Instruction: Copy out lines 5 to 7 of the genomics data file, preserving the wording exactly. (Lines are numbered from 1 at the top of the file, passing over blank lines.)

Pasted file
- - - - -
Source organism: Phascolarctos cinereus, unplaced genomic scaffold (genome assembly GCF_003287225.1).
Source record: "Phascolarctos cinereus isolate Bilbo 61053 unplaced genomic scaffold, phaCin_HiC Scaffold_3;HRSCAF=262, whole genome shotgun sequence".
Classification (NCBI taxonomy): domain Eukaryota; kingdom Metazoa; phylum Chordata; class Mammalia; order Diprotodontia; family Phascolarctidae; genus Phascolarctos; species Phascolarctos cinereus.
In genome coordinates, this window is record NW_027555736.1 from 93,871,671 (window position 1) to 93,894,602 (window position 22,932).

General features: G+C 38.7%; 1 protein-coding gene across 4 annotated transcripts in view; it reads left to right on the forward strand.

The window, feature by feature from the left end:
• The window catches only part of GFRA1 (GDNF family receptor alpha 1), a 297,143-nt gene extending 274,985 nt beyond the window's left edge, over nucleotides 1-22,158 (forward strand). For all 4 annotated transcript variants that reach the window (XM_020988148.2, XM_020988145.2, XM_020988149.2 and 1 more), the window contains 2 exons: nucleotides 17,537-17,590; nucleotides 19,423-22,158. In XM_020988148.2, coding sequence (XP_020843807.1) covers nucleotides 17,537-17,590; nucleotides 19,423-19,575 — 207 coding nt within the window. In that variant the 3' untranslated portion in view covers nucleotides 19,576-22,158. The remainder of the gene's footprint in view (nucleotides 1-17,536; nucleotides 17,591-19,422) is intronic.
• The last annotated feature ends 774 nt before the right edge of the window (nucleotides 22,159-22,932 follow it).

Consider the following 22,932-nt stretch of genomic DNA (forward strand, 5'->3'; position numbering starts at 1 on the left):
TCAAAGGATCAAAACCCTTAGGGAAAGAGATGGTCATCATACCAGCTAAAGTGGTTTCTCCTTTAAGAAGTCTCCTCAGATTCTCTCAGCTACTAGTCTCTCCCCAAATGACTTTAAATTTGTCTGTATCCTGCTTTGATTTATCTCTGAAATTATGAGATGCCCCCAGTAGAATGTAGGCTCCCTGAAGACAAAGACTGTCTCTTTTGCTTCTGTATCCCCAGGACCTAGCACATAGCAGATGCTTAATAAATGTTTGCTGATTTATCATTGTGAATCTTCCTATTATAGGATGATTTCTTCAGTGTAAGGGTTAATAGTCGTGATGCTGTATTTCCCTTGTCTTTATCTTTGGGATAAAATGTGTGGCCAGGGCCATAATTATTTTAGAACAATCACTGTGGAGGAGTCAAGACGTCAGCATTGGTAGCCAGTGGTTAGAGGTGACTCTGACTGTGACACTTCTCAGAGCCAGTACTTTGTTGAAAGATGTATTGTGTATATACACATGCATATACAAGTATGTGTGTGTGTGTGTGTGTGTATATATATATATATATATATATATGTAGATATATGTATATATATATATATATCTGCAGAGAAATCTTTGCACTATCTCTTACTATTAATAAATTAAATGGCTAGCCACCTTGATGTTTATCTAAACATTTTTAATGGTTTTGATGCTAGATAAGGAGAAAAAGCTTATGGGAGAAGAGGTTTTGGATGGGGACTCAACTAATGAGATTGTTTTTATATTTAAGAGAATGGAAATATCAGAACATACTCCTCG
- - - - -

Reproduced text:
General features: G+C 38.7%; 1 protein-coding gene across 4 annotated transcripts in view; it reads left to right on the forward strand.

The window, feature by feature from the left end:
• The window catches only part of GFRA1 (GDNF family receptor alpha 1), a 297,143-nt gene extending 274,985 nt beyond the window's left edge, over nucleotides 1-22,158 (forward strand). For all 4 annotated transcript variants that reach the window (XM_020988148.2, XM_020988145.2, XM_020988149.2 and 1 more), the window contains 2 exons: nucleotides 17,537-17,590; nucleotides 19,423-22,158. In XM_020988148.2, coding sequence (XP_020843807.1) covers nucleotides 17,537-17,590; nucleotides 19,423-19,575 — 207 coding nt within the window. In that variant the 3' untranslated portion in view covers nucleotides 19,576-22,158. The remainder of the gene's footprint in view (nucleotides 1-17,536; nucleotides 17,591-19,422) is intronic.